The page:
• Brachylophus vitiensis

The crested iguana is a large arboreal lizard whose SVL ranges from 83 mm (hatchlings) to 223 mm (adults).
Also known as: Fiji Crested Iguana
Local Names: Vokai, Vokaivotovoto, Saumure

Description

The crested iguana is a large arboreal lizard whose SVL ranges from 83 mm (hatchlings) to 223 mm (adults). The background colour of its body is pale green (with some black speckles) and is overlain with narrow white stripes with black-edges running across the body. Male crested iguanas have large femoral pores making it easy to tell them apart from females. The crested iguana differs from the more widespread banded iguana (B. fasciatus) in being larger and having narrower white (black-edged) stripes (see species description of B. fasciatus for more information)

Distribution

The crested iguana is currently known to be present on the islands of Yadua Taba (Bua), Macuata (Ra), Monuriki and Monu (Mamanuca Group), and on Deviulau and Waya in the Yasawa Group. There are unconfirmed populations on one or two other islands of the Mamanuca and Yasawa Groups.

Habitat Ecology and Behaviour

Crested iguanas are strongly arboreal. They are diurnal and herbivorous feeding on leaves, seeds and flowers of plants commonly found in Fiji’s Topical Dry Forest (which is also Fiji’s most endangered vegetation type). A master of camouflage, crested iguanas are difficult to spot in the forest during the day, but can be spotlighted easily at night while they are sleeping. Female crested iguanas lay 2-5 eggs in nests dug in the ground. The eggs take eight months to hatch (one of the longest incubation periods for reptiles).

Threats

The greatest threat to the existing populations of crested iguanas is habitat destruction by feral goats and wildfire and the chance introduction of feral cats and the mongoose. Predation of adults and eggs by cats, the mongoose and perhaps rats will have been responsible for the extirpation of the crested iguana on other islands. It is not possible for crested iguanas to co-exist with these introduced predators. The crested iguana populations on other islands in Fiji are declining due to habitat loss and predation and are very likely to be lost from those islands in the near future unless management can be introduced.

Conservation Status

In addition to their current range, there is some evidence that crested iguanas historically occurred on the dry (north western) side of Viti Levu, throughout the Mamanucas, the Yasawas, and the dry north-western tip of Vanua Levu; but now have disappeared from much of this original range.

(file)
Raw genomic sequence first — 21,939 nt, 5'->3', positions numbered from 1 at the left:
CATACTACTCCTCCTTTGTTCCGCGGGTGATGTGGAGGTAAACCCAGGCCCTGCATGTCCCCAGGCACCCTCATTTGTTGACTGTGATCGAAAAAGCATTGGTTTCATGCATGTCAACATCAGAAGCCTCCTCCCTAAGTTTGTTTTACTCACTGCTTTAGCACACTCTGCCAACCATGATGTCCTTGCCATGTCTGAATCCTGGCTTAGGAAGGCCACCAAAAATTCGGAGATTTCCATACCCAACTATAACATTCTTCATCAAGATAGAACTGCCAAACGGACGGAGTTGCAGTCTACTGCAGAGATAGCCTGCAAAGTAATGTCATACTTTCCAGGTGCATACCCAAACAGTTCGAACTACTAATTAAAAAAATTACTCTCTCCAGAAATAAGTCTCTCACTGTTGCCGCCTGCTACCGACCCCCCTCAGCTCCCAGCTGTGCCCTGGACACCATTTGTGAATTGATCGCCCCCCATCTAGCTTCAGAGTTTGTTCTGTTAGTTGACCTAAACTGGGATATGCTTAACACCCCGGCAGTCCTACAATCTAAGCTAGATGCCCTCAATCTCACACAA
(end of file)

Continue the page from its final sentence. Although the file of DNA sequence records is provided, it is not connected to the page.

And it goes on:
The Yadua Taba population of crested iguanas is the largest (more than 13,000 iguanas) and most secure population in the world. This is due to the introduction of conservation management by the National Trust of Fiji which, together with the community of the Denimanu village community on Yadua island, manages the island as a sanctuary. Together they have removed goats from the island, stopped all burning and wildfire and ensured that feral cats and mongoose are kept out. However, having only a single island with a dense population is a risky conservation strategy as a disease or particularly severe cyclone might devastate this single population.

The National Trust for Fiji has played a key role in the conservation of the crested iguana since its first discovery. In 1980, the National Trust of Fiji and the landowners of Yadua Taba Island agreed to make Yadua Taba a national sanctuary.  Since then, research, captive breeding programs and educational and awareness programs have been conducted in conjunction with the Taronga Zoo (Sydney, Australia), Kula Eco Park (Sigatoka), the University of the South Pacific and other organizations. A Fijian Crested Iguana Species Recovery Plan 2007-2012 is being drawn up and implementation will be led by the National Trust for Fiji.

Remarks and Cultural Significance

In addition to their current range, there is some evidence that crested iguanas historically occurred on the dry (north western) side of Viti Levu, throughout the Mamanucas, the Yasawas, and the dry north-western tip of Vanua Levu; but now have disappeared from much of this original range.
The Yadua Taba population of crested iguanas is the largest (more than 13,000 iguanas) and most secure population in the world. This is due to the introduction of conservation management by the National Trust of Fiji which, together with the community of the Denimanu village community on Yadua island, manages the island as a sanctuary. Together they have removed goats from the island, stopped all burning and wildfire and ensured that feral cats and mongoose are kept out. However, having only a single island with a dense population is a risky conservation strategy as a disease or particularly severe cyclone might devastate this single population.

The National Trust for Fiji has played a key role in the conservation of the crested iguana since its first discovery. In 1980, the National Trust of Fiji and the landowners of Yadua Taba Island agreed to make Yadua Taba a national sanctuary.  Since then, research, captive breeding programs and educational and awareness programs have been conducted in conjunction with the Taronga Zoo (Sydney, Australia), Kula Eco Park (Sigatoka), the University of the South Pacific and other organizations. A Fijian Crested Iguana Species Recovery Plan 2007-2012 is being drawn up and implementation will be led by the National Trust for Fiji.

References

Gibbons (1981);
Gibbons (1984);
Gibbons and Watkins (1982);
Harlow and Biciloa (2001);
Harlow et al. (2007);
Morrison (2003), (2005);
Keppel and Tuiwawa (2007);
Laurie et al. (1987);
National Trust Species Recovery Plan, Olson et al. (2002);
Watling (1986).

Front Page Photo: Baravi Thaman


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